President Obama condemned the conviction in Myanmar of Aung San Suu Kyi Tuesday, calling for her "immediate unconditional release."
Suu Kyi, a Nobel Peace laureate, was sentenced to 18 months of house arrest Tuesday after allowing an uninvited American man to stay at her house in May.
In a statement released by the White House, Mr. Obama said the ruling violated "universal principles of human rights" and showed "continued disregard for UN Security Council statements."
"Suppressing ideas never succeeds in making them go away," Mr. Obama said. "Today's unjust decision reminds us of the thousands of other political prisoners in Burma who, like Aung San Suu Kyi, have been denied their liberty because of their pursuit of a government that respects the will, rights, and aspirations of all Burmese citizens."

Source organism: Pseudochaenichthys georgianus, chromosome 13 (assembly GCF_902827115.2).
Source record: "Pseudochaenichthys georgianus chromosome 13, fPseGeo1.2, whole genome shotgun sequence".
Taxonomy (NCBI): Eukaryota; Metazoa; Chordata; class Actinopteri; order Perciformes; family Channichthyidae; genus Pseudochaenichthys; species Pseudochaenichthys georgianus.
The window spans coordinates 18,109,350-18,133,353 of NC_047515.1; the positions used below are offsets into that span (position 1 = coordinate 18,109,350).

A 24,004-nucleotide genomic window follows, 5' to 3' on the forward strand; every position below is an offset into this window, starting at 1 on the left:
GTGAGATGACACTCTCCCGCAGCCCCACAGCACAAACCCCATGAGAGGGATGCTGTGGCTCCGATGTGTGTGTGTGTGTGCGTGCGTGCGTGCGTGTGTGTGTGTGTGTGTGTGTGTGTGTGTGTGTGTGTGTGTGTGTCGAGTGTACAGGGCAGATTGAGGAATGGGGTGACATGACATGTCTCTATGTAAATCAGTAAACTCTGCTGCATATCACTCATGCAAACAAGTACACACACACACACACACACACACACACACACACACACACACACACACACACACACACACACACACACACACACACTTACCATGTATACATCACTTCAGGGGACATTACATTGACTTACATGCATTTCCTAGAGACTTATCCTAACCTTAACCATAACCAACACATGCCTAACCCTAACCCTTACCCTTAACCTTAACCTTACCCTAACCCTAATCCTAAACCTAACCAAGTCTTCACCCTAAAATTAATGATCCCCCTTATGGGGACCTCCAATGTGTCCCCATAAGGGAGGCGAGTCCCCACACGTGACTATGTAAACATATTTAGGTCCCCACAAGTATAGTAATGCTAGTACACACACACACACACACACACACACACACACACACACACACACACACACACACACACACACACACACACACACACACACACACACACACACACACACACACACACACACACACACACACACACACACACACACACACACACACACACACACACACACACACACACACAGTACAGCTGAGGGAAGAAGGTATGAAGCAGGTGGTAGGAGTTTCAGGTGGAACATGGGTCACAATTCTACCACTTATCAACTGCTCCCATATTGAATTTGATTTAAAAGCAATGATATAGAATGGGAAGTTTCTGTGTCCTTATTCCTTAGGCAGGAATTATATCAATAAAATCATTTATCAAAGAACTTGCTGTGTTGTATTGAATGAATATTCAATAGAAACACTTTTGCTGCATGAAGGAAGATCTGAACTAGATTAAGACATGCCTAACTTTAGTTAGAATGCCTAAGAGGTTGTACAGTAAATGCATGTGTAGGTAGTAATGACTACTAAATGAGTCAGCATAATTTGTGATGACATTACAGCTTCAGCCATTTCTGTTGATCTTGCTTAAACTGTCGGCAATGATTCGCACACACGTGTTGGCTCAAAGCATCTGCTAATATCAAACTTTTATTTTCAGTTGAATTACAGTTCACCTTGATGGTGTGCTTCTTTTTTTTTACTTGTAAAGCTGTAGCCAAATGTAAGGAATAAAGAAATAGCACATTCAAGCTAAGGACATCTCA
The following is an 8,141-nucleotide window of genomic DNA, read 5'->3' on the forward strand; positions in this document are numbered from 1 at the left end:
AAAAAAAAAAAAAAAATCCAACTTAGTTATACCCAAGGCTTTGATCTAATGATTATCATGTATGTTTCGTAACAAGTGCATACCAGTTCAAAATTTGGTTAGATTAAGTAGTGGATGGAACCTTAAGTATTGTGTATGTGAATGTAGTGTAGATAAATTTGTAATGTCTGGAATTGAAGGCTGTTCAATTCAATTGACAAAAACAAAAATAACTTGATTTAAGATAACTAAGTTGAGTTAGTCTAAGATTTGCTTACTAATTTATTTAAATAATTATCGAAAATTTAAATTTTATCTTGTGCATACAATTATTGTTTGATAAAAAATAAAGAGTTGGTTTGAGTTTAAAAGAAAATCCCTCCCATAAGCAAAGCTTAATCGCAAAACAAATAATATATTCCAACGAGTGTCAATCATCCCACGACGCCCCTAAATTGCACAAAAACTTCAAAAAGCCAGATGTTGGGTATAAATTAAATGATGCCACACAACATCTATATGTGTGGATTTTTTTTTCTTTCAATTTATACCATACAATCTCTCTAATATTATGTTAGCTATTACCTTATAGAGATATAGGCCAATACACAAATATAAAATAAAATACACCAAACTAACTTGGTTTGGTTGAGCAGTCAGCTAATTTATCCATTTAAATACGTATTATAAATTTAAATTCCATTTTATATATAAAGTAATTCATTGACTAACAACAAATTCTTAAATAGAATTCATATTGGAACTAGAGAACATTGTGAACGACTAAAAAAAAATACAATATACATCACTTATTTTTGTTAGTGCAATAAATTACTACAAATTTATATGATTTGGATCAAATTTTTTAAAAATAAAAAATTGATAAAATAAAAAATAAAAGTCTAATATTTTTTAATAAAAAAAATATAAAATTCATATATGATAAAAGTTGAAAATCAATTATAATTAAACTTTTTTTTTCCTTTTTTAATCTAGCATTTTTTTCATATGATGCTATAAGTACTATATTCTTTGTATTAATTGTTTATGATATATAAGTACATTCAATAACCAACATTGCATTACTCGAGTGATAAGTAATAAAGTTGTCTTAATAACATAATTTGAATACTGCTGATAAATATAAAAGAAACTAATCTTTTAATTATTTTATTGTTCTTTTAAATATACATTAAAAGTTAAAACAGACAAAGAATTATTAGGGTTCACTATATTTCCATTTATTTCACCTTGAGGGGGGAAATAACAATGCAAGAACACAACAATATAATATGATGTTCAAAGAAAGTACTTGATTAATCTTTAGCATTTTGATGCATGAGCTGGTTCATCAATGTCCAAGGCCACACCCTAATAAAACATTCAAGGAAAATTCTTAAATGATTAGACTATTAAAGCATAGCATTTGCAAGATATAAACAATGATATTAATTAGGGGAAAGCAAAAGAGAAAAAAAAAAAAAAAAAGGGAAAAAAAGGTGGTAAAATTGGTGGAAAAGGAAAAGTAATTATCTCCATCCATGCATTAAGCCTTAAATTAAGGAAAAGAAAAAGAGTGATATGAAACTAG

It is important to note that Mr. Obama referred to Myanmar by the pre-junta name of Burma. The name changed after a coup d'état in 1989. The United States does not officially recognize the name change and still refers to the country as Burma.
From the Congo Tuesday, Secretary of State Hillary Clinton also called for Suu Kyi's release and said that "she should not have been tried and she should not have been convicted."
"The Burmese junta should immediately end its repression of so many in this country," Clinton said.
Suu Kyi is the Burmese Prime Minister-elect and has been under house arrest for 14 of the last 20 years following the military taking control of the government. She will have spent nearly 16 years under house arrest after her recent sentence is complete.
The sentence comes because 53-year-old American named John Yettaw allegedly used homemade flippers to swim to Suu Kyi's house. He was sentenced seven years hard labor for doing so. Time has background on Yettaw, who reportedly left a copy of the Book of Mormon at Suu Kyi's home and was allowed inside the home only after complaining of exhaustion and leg cramps.